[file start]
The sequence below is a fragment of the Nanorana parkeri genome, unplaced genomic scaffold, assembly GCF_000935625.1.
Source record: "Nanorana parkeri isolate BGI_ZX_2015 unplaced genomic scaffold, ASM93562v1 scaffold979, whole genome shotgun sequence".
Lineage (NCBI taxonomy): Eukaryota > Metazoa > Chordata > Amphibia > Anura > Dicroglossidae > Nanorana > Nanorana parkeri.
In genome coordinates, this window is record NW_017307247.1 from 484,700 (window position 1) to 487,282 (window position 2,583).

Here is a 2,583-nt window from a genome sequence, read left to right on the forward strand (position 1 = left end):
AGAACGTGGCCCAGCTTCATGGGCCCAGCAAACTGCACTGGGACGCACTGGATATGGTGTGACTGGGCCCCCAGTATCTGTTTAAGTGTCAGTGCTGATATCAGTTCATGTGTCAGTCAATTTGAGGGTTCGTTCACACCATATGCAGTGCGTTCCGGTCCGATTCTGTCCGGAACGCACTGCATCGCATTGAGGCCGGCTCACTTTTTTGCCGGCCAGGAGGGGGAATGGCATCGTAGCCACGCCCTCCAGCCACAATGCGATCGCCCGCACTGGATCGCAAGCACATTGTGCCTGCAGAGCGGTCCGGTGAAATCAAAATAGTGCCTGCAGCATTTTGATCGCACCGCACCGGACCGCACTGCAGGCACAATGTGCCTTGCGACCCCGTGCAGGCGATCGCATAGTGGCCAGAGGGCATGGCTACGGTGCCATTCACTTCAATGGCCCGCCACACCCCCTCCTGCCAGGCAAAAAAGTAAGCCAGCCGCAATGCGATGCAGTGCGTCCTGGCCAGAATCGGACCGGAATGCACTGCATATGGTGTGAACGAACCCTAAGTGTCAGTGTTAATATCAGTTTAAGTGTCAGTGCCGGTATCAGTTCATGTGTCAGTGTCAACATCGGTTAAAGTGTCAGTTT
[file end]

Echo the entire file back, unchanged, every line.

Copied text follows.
The sequence below is a fragment of the Nanorana parkeri genome, unplaced genomic scaffold, assembly GCF_000935625.1.
Source record: "Nanorana parkeri isolate BGI_ZX_2015 unplaced genomic scaffold, ASM93562v1 scaffold979, whole genome shotgun sequence".
Lineage (NCBI taxonomy): Eukaryota > Metazoa > Chordata > Amphibia > Anura > Dicroglossidae > Nanorana > Nanorana parkeri.
In genome coordinates, this window is record NW_017307247.1 from 484,700 (window position 1) to 487,282 (window position 2,583).

Here is a 2,583-nt window from a genome sequence, read left to right on the forward strand (position 1 = left end):
AGAACGTGGCCCAGCTTCATGGGCCCAGCAAACTGCACTGGGACGCACTGGATATGGTGTGACTGGGCCCCCAGTATCTGTTTAAGTGTCAGTGCTGATATCAGTTCATGTGTCAGTCAATTTGAGGGTTCGTTCACACCATATGCAGTGCGTTCCGGTCCGATTCTGTCCGGAACGCACTGCATCGCATTGAGGCCGGCTCACTTTTTTGCCGGCCAGGAGGGGGAATGGCATCGTAGCCACGCCCTCCAGCCACAATGCGATCGCCCGCACTGGATCGCAAGCACATTGTGCCTGCAGAGCGGTCCGGTGAAATCAAAATAGTGCCTGCAGCATTTTGATCGCACCGCACCGGACCGCACTGCAGGCACAATGTGCCTTGCGACCCCGTGCAGGCGATCGCATAGTGGCCAGAGGGCATGGCTACGGTGCCATTCACTTCAATGGCCCGCCACACCCCCTCCTGCCAGGCAAAAAAGTAAGCCAGCCGCAATGCGATGCAGTGCGTCCTGGCCAGAATCGGACCGGAATGCACTGCATATGGTGTGAACGAACCCTAAGTGTCAGTGTTAATATCAGTTTAAGTGTCAGTGCCGGTATCAGTTCATGTGTCAGTGTCAACATCGGTTAAAGTGTCAGTTT